don, where he was acting as high comThe victory of the Liberals in the missioner, took up the task, but not general election of 1896 was not sur- even his bulldog tenacity could restore prising. The swing of the pendulum unity to a party shattered by intrigue. was not notably operative in Canadian The revelations of long-continued and politics in the first half-century of con- wholesale corruption in the public works federation, and yet it had its effect. department had "made Tammany smell Time brought to the ship of state bar- sweet” in comparison. For the moment nacles and dry rot, as it brought to the the revelations of similar misdoings on passengers the desire for a change. the part of the Liberal government of This would not have overcome the Honoré Mercier in Quebec enabled the tremendous advantage which in Cana- Conservative party to answer tu quoque, dian elections fell to the party in power, but in the long run it suffered most in with its henchmen in office, its news, public esteem. papers subsidized by government adver- The national policy was losing its grip. tising, its opportunities to milk sub- Protection had been given a fair trial; sidies and contracts for campaign funds, it had not brought and kept the proshad it not been for more specific factors perity that was guaranteed. The people
. working in the same direction.
hesitated to try the drastic remedy of The Conservative party had lost its unrestricted reciprocity with the United great chieftain on the morrow of the States, and feared the specter of political election of 1891. Sir John A. Macdonald annexation in the background; but when had been prime minister of the dominion in 1893 the Liberals in national convenfor twenty of its twenty-four years. In tion modified their policy to that of a the next five years the Conservative tariff for revenue and limited reciprocity with the United States, they won wider creased dependence on the public chest and support.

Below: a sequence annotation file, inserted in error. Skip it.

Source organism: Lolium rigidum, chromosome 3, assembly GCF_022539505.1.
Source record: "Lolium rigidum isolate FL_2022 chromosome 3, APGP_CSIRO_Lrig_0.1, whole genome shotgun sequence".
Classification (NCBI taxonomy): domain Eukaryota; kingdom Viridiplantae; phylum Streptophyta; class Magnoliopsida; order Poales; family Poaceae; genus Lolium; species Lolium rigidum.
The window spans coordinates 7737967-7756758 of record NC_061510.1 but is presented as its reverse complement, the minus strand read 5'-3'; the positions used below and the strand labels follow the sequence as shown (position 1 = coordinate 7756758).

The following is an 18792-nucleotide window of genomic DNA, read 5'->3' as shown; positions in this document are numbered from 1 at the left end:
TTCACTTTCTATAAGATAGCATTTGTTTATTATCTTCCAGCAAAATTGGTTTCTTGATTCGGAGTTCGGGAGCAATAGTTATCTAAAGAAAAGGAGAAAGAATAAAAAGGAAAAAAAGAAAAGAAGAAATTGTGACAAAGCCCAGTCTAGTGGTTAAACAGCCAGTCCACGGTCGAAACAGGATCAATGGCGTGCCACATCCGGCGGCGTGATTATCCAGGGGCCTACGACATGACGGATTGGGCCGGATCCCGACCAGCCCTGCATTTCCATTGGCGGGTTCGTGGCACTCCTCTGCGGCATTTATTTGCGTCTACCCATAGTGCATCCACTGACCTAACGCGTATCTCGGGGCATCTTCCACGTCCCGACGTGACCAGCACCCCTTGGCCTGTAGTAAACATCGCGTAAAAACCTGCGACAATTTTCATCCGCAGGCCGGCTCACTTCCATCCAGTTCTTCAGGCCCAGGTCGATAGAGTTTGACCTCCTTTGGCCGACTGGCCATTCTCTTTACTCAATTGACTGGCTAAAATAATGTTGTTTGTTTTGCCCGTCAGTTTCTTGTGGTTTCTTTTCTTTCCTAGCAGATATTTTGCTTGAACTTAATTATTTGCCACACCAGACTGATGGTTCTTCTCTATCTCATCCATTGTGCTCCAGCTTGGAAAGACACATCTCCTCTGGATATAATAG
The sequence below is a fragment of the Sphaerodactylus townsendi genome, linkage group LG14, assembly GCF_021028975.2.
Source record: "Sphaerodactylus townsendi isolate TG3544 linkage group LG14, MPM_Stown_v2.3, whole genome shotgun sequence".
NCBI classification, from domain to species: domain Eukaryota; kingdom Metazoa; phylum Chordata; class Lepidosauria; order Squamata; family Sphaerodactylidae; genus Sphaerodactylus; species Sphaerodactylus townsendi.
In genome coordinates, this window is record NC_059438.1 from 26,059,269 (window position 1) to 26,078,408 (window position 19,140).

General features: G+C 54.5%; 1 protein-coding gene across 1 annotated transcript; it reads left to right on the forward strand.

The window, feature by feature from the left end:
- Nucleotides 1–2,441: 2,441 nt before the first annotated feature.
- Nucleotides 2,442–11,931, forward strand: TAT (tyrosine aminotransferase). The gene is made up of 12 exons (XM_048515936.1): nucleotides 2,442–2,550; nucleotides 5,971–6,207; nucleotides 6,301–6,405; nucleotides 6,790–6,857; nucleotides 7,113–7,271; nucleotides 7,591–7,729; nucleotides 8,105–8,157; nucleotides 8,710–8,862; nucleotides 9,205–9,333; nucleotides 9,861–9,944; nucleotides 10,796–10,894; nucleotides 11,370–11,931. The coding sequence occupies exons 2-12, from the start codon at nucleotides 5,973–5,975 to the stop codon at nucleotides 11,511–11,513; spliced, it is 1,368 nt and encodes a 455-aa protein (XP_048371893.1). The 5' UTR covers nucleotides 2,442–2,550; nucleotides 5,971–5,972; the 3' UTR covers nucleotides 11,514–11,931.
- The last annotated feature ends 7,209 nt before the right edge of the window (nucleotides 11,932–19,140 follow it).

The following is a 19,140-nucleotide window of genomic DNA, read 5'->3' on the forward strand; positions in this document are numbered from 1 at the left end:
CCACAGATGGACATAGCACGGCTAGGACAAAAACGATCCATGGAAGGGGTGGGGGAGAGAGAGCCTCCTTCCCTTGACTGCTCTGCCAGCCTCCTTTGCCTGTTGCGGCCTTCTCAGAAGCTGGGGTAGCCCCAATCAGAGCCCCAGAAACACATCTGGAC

on legislative aids, and possessed withal by The tariff had been given full credit a boastful jingo spirit far enough removed for the burst of prosperity that followed from true manliness, loudly proclaiming 1878; now it had to shoulder full re- unreal conditions and exaggerated sentisponsibility for the depression that ments, while actual facts and genuine opinmarked the early nineties. The younger ions are suppressed. It has left us with our generation of Canadians to-day can hands tied, our future compromised, and in scarcely realize the depth of despon- such a plight that, whether we stand or move, dency into which the country was sinking. we must run some risks which else we might Farm prices were low, and mortgages have either declined or encountered with high; railway-building was at a stand- greater promise of success. still; the West remained unopened; free homesteads found few takers; more men The Manitoba school question told abandoned the country every year than against the Government in Ontario. sought it; "the trails from Manitoba The racial and religious quarrels of the to the States,” according to a Western East had found an echo in Manitoba, Conservative newspaper, “were worn where the Liberal Greenway-Martin
bare and brown by the waggon wheels government had in 1890 deprived the of departing settlers." Edward Blake, Roman Catholic separate schools of in the cryptic message he gave to the
official status and public aid. A bitter people of Canada the day after the
controversy followed in court and Parlia
ment. The Dominion election of 1891, summed up the failure
Government of the national policy in a powerful pelling the legislature to restore the
undertook to pass a remedial act compassage:
rights of which the highest courts held Its real tendency has been, as foretold the minority had been deprived. Lautwelve years ago, towards disintegration and rier, agreeing that the minority had been annexation, instead of consolidation and the wronged, did not believe in federal maintenance of the British connection of coercion a remedy. Withholding which they claim to be the special guardians. his hand until the moment came for It has left us with a scanty population, a action, he came out boldly in straight scanty immigration, and a North-West
opposition to the Government's bill. empty still; with enormous additions to our